Federal Employee Data Hack Discovered Through Product Demo, Says Report; Union Discloses Info Breached By Chinese Hackers

Federal Employee Data Hack Discovered Through Product Demo, Says Report; Union Discloses Info Breached By Chinese Hackers
Hacker The Preiser Project CC BY 2.0

A report on the recent federal employee data hack by the Chinese disclosed that its discovery was made during a product demo supposedly showcasing how a cybersecurity software works.


On the first week of June, the United States government made an announcement that federal employee data from the Office of Personnel Management or OPM have been hacked by Chinese hackers, although the government refused to categorize the hackers more specifically as state-sponsored.

The Wall Street Journal published an update on the story that CyTech Services demonstrated its CyFIR, a forensics software package, by running a diagnostics scanning of OPM’s network. The malware was then found buried in the network.

The federal intrusion via malware might have commenced last year, according to federal investigators. Though U.S. intelligence agencies already took part on the investigation, the government has not made any announcement on what particular data have been breached.

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But J. David Cox, union president of the American Federation of Government Employees, said in a letter sent to Katherine Archuleta, OPM director, that the targeted database of the hack was the Central Personnel Data File and for that matter, “the hackers are now in possession of all personnel data for every federal employee, federal retiree” and former employees of the federal government numbering to a million.

Cox continued on his letter: “We believe that hackers have every affected person’s Social Security number[s], military records and veteran’s status information.”

Also included in the breach were personal data such as date of birth, job and pay history as well as life and health insurances and pension information. Cox also lamented on the truth that their “Social Security numbers were not encrypted,” which for the union president was an “absolutely indefensible and outrageous” cybersecurity failure.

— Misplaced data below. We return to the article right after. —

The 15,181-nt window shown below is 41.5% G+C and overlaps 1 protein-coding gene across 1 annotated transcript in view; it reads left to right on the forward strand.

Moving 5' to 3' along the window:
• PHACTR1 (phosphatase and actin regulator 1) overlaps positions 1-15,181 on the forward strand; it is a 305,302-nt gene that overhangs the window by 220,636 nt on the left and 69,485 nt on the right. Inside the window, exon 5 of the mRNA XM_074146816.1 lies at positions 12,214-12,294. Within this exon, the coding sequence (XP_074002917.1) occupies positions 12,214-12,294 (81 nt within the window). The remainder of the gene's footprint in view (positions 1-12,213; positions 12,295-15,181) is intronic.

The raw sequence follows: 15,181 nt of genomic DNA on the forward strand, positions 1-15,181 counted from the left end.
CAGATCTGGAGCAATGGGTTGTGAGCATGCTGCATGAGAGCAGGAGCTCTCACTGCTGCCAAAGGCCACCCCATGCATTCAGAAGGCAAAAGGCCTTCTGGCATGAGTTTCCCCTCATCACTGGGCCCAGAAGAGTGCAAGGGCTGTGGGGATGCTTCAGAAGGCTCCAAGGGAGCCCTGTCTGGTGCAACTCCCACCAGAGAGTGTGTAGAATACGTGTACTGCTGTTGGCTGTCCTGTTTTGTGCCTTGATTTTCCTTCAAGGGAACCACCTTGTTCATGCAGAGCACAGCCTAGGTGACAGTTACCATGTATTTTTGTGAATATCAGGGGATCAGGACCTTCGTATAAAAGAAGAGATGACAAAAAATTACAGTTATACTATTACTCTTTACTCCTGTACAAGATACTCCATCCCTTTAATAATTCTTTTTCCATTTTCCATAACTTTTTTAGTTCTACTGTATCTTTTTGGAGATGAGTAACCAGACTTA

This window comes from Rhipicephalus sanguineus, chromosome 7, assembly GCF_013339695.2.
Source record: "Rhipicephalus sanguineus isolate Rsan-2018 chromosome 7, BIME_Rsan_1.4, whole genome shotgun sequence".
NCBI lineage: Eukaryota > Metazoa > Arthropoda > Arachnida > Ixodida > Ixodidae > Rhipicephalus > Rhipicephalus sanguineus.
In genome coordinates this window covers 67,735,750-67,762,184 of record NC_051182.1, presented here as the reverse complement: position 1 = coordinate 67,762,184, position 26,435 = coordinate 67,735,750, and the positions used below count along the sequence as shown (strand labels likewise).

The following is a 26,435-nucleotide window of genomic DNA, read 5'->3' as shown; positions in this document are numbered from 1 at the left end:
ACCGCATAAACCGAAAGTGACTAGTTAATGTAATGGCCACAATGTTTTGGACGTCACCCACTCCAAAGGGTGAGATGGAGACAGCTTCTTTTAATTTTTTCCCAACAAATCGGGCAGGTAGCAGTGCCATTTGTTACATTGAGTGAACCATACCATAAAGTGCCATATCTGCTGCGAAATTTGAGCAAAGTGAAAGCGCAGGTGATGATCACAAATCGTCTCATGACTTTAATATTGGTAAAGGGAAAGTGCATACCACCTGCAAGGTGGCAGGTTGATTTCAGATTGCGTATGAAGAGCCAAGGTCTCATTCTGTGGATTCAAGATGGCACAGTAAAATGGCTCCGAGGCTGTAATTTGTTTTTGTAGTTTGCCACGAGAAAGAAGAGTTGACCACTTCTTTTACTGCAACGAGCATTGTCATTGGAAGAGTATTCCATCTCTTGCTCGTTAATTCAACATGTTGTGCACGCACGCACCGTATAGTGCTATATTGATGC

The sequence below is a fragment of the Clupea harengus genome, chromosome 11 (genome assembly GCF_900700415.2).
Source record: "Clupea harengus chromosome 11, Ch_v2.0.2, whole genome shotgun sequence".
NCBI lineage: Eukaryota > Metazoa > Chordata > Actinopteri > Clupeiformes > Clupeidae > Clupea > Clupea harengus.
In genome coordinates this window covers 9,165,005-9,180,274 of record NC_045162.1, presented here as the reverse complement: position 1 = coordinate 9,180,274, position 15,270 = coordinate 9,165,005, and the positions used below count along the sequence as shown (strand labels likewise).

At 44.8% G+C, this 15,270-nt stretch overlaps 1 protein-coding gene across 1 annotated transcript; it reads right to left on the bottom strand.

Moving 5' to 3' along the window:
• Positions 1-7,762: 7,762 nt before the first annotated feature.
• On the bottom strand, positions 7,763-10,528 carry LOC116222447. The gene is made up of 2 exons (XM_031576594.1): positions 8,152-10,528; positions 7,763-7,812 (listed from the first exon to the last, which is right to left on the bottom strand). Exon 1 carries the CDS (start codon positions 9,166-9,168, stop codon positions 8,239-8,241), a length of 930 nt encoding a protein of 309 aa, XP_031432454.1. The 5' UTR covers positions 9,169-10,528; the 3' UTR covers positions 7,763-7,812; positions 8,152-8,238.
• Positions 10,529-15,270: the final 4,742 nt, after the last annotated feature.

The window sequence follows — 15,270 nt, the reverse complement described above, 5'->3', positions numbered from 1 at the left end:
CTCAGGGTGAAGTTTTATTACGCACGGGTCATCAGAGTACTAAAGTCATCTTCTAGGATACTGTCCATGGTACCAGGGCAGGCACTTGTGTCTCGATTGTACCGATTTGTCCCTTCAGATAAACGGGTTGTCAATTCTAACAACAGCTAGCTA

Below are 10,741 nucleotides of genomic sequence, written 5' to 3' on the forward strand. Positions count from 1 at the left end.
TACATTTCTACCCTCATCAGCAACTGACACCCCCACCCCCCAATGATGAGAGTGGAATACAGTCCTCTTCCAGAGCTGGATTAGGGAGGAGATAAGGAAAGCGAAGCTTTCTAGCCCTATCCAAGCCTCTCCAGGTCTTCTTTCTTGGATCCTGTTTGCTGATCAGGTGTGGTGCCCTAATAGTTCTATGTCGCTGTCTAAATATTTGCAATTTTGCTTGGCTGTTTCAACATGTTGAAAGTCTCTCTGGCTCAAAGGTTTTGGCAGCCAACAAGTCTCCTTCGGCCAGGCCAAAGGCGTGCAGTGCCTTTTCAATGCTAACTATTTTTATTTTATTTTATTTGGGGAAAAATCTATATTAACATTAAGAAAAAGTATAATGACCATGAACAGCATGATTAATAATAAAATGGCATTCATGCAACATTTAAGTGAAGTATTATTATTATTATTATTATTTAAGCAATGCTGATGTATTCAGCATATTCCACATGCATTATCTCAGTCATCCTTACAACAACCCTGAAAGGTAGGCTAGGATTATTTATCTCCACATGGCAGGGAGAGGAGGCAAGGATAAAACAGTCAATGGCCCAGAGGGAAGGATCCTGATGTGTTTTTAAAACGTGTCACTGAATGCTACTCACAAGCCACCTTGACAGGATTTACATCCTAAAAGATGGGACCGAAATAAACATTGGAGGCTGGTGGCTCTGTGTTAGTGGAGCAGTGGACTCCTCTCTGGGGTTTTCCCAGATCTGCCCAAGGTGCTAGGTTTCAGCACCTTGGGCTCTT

The letter also mentioned that the OPM’s offer of $1 million liability insurance and 18 months of credit monitoring were not sufficient either for protection from any harm or for compensation because according to Cox, what the OPM owes to its employees are free lifetime credit monitoring and liability insurance, covering the whole of any loss anchored from the breach.

Rubbing Salt To The Wound

Cox also lambasted OPM’s outsourcing CSID, a contractor tasked to answer questions from the affected employees, labeling the act as adding insult to injury and posited that the terms of the contract obviously did not include an access to “a living, breathing human being knowledgeable enough to answer the questions.”

On behalf of the MFGE  federal employee union, Cox implored the OPM to reconsider its decision as federal employees victimized by the encroachment deserve a website that is not difficult to maneuver or call center contractors who are knowledgeable beyond the usual Frequently Asked Questions.